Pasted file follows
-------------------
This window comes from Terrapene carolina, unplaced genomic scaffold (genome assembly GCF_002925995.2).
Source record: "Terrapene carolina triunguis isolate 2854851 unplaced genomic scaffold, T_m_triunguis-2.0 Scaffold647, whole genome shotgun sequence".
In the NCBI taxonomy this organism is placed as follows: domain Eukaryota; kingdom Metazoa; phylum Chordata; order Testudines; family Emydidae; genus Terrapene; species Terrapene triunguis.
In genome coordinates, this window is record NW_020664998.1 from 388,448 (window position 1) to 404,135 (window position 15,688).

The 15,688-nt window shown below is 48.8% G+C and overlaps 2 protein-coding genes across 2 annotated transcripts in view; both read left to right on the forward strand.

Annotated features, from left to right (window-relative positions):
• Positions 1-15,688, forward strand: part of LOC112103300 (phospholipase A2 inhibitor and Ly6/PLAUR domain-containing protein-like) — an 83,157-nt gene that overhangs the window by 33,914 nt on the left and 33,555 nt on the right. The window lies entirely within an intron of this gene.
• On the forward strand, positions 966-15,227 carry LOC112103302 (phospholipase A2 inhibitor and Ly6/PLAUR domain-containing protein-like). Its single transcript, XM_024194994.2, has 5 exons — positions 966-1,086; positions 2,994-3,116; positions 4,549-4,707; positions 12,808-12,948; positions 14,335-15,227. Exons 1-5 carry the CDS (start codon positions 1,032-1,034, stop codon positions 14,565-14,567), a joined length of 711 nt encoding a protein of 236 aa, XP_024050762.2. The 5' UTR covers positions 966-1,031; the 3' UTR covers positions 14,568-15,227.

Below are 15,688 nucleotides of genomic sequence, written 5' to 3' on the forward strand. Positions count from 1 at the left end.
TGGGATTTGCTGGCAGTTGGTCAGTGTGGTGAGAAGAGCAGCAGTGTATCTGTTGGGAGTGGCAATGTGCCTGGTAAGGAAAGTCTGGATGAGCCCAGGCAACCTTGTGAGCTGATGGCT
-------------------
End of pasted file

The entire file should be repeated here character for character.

This window comes from Terrapene carolina, unplaced genomic scaffold (genome assembly GCF_002925995.2).
Source record: "Terrapene carolina triunguis isolate 2854851 unplaced genomic scaffold, T_m_triunguis-2.0 Scaffold647, whole genome shotgun sequence".
In the NCBI taxonomy this organism is placed as follows: domain Eukaryota; kingdom Metazoa; phylum Chordata; order Testudines; family Emydidae; genus Terrapene; species Terrapene triunguis.
In genome coordinates, this window is record NW_020664998.1 from 388,448 (window position 1) to 404,135 (window position 15,688).

The 15,688-nt window shown below is 48.8% G+C and overlaps 2 protein-coding genes across 2 annotated transcripts in view; both read left to right on the forward strand.

Annotated features, from left to right (window-relative positions):
• Positions 1-15,688, forward strand: part of LOC112103300 (phospholipase A2 inhibitor and Ly6/PLAUR domain-containing protein-like) — an 83,157-nt gene that overhangs the window by 33,914 nt on the left and 33,555 nt on the right. The window lies entirely within an intron of this gene.
• On the forward strand, positions 966-15,227 carry LOC112103302 (phospholipase A2 inhibitor and Ly6/PLAUR domain-containing protein-like). Its single transcript, XM_024194994.2, has 5 exons — positions 966-1,086; positions 2,994-3,116; positions 4,549-4,707; positions 12,808-12,948; positions 14,335-15,227. Exons 1-5 carry the CDS (start codon positions 1,032-1,034, stop codon positions 14,565-14,567), a joined length of 711 nt encoding a protein of 236 aa, XP_024050762.2. The 5' UTR covers positions 966-1,031; the 3' UTR covers positions 14,568-15,227.

Below are 15,688 nucleotides of genomic sequence, written 5' to 3' on the forward strand. Positions count from 1 at the left end.
TGGGATTTGCTGGCAGTTGGTCAGTGTGGTGAGAAGAGCAGCAGTGTATCTGTTGGGAGTGGCAATGTGCCTGGTAAGGAAAGTCTGGATGAGCCCAGGCAACCTTGTGAGCTGATGGCT